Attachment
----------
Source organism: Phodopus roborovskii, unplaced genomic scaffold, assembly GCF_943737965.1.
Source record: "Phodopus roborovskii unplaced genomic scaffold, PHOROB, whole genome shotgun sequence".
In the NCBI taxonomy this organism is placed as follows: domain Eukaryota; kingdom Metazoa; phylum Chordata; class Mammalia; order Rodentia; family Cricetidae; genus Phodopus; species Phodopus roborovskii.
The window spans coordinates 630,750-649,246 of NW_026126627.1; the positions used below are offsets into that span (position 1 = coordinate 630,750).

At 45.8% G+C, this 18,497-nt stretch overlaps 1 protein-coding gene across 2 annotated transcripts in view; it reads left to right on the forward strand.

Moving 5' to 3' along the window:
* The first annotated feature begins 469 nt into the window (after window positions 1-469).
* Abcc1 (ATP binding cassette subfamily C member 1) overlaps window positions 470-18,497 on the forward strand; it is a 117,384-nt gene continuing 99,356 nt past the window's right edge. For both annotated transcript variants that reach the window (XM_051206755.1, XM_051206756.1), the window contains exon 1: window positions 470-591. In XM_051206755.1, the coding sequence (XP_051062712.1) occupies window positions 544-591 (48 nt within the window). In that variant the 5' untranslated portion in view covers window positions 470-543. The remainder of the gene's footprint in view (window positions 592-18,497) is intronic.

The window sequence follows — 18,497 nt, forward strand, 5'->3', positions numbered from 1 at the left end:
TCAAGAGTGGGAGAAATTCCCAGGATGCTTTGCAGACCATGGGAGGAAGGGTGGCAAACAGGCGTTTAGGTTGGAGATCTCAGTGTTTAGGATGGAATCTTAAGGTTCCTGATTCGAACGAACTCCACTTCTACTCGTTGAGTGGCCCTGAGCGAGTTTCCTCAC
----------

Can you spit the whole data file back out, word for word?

Source organism: Phodopus roborovskii, unplaced genomic scaffold, assembly GCF_943737965.1.
Source record: "Phodopus roborovskii unplaced genomic scaffold, PHOROB, whole genome shotgun sequence".
In the NCBI taxonomy this organism is placed as follows: domain Eukaryota; kingdom Metazoa; phylum Chordata; class Mammalia; order Rodentia; family Cricetidae; genus Phodopus; species Phodopus roborovskii.
The window spans coordinates 630,750-649,246 of NW_026126627.1; the positions used below are offsets into that span (position 1 = coordinate 630,750).

At 45.8% G+C, this 18,497-nt stretch overlaps 1 protein-coding gene across 2 annotated transcripts in view; it reads left to right on the forward strand.

Moving 5' to 3' along the window:
* The first annotated feature begins 469 nt into the window (after window positions 1-469).
* Abcc1 (ATP binding cassette subfamily C member 1) overlaps window positions 470-18,497 on the forward strand; it is a 117,384-nt gene continuing 99,356 nt past the window's right edge. For both annotated transcript variants that reach the window (XM_051206755.1, XM_051206756.1), the window contains exon 1: window positions 470-591. In XM_051206755.1, the coding sequence (XP_051062712.1) occupies window positions 544-591 (48 nt within the window). In that variant the 5' untranslated portion in view covers window positions 470-543. The remainder of the gene's footprint in view (window positions 592-18,497) is intronic.

The window sequence follows — 18,497 nt, forward strand, 5'->3', positions numbered from 1 at the left end:
TCAAGAGTGGGAGAAATTCCCAGGATGCTTTGCAGACCATGGGAGGAAGGGTGGCAAACAGGCGTTTAGGTTGGAGATCTCAGTGTTTAGGATGGAATCTTAAGGTTCCTGATTCGAACGAACTCCACTTCTACTCGTTGAGTGGCCCTGAGCGAGTTTCCTCAC